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89plus, Bureau Mirko Borsche, Centre for Contemporary Art Derry~Londonderry, Centre Pompidou, Community Justice Centre Singapore, Development Bank of Singapore, Image Comics, Institute of Contemporary Arts Singapore, Nanyang Technological University ADM, National University of Singapore Enterprise, NTU Centre for Contemporary Art Singapore, The Substation, University of Sussex
Karaoke Court is a work of art by artist Jack Tan as part of his solo exhibition How to do things with rules at the Institute of Contemporary Arts (ICA) Singapore in 2015. Karaoke Court was first produced at The Gowlett Pub in Peckham, South London, in 2014, and then later at The Yard Theatre, London in 2016. Inspired by the Arctic Inuit and Eskimo tradition of 'song duels', Tan invites pairs of contestants to participate in a singing performance to resolve their disputes. Taking place within festive occasions, litigants present grievances to the entire community for judgment in the form of humorous and satirical songs.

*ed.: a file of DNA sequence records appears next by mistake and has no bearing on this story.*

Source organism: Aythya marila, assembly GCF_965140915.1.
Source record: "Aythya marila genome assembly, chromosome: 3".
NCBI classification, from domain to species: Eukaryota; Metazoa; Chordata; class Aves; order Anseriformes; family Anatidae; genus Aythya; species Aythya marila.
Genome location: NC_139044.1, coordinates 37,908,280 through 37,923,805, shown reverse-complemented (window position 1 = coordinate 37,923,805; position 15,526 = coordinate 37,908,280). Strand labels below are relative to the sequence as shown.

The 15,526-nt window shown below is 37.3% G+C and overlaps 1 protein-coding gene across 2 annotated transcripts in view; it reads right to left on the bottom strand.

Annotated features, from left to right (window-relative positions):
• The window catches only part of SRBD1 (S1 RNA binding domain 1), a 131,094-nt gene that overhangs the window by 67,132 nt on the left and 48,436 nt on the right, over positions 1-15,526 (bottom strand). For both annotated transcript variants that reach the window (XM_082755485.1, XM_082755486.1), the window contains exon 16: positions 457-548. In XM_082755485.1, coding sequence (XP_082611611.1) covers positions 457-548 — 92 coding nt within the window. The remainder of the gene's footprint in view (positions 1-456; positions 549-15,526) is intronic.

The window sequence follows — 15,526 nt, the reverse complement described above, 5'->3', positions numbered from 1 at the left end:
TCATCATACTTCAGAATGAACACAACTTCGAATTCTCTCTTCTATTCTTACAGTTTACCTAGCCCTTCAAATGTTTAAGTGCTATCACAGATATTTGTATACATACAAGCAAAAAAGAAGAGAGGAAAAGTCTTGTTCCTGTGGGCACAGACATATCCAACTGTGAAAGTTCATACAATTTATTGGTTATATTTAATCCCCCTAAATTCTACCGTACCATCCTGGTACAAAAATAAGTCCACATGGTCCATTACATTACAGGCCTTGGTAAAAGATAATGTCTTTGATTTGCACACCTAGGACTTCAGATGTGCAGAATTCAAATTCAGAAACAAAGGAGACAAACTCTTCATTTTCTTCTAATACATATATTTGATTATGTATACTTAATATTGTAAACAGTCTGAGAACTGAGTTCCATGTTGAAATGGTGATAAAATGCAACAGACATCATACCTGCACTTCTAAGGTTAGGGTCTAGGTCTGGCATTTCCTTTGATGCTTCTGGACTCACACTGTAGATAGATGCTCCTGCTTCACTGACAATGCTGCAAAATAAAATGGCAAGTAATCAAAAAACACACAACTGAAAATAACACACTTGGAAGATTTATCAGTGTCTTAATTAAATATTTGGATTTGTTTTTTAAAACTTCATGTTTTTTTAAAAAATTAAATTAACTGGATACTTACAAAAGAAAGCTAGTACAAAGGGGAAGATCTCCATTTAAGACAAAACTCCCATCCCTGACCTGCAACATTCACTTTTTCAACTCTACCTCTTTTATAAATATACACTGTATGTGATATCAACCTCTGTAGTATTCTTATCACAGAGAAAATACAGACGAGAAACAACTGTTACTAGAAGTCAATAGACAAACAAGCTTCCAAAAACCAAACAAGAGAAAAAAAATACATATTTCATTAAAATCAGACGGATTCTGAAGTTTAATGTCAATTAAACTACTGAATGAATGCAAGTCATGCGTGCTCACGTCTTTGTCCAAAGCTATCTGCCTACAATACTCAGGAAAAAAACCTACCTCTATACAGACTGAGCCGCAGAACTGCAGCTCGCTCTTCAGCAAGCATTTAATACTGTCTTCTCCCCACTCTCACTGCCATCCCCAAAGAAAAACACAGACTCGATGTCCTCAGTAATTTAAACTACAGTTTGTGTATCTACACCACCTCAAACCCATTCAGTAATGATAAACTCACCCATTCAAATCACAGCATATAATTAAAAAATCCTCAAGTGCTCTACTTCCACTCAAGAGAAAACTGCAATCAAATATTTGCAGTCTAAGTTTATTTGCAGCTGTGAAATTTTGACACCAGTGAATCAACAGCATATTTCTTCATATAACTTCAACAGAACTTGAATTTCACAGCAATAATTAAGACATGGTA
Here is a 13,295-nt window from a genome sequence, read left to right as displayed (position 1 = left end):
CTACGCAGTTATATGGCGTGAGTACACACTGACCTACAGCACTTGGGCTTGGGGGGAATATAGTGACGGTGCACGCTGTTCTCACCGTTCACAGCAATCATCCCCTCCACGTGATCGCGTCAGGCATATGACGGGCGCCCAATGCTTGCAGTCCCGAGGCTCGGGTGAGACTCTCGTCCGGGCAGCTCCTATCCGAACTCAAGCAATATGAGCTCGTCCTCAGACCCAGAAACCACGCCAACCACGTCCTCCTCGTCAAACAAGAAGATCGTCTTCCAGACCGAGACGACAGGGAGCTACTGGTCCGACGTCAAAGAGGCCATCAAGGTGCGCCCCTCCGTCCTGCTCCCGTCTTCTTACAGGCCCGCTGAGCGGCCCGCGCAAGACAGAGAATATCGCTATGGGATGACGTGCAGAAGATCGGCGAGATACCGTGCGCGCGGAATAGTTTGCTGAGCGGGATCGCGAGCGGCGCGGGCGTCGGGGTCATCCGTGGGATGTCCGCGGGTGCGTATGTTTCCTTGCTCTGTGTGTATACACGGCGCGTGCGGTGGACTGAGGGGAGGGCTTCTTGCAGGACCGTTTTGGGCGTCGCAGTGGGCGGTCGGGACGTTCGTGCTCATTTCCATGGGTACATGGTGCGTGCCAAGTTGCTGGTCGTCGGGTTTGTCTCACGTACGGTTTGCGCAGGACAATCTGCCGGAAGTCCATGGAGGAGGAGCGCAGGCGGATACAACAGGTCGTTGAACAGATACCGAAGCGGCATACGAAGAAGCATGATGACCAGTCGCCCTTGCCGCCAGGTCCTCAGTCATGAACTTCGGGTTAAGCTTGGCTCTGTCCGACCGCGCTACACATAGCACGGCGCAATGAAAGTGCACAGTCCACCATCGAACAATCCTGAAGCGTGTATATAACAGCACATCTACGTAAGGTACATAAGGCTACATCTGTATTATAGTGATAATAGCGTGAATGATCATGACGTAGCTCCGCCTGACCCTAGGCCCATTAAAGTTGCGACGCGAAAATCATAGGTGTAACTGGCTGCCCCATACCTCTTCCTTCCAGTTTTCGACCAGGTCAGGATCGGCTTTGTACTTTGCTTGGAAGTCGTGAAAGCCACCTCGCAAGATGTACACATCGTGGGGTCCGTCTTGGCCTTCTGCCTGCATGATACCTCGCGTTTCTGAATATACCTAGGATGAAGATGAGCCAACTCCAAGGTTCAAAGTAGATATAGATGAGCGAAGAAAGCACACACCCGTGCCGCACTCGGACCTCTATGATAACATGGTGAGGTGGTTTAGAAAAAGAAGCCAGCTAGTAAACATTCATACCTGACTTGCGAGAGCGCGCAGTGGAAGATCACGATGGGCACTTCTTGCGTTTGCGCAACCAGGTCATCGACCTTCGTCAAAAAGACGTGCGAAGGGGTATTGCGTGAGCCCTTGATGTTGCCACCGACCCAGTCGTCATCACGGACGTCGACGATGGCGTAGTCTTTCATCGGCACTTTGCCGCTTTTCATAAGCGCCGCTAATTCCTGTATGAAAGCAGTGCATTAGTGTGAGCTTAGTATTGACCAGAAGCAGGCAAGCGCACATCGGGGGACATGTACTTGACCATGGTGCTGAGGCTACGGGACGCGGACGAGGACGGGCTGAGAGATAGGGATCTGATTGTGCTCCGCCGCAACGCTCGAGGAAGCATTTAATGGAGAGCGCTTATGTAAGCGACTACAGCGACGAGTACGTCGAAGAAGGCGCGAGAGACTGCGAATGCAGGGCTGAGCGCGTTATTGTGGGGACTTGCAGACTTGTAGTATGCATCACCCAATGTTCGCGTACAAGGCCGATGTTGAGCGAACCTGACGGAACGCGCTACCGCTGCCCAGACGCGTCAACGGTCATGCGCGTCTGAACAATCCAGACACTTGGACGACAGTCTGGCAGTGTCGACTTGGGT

The identity of Karaoke Court is inspired by the visual tropes of local getai and Karaoke Television (KTV) bars that are common sight in Singapore. The main visual element - spikes/starbursts, draws parallels from the festive disco-esque lights with the idea of conflict and hostility. In collaboration with Melvin Tan.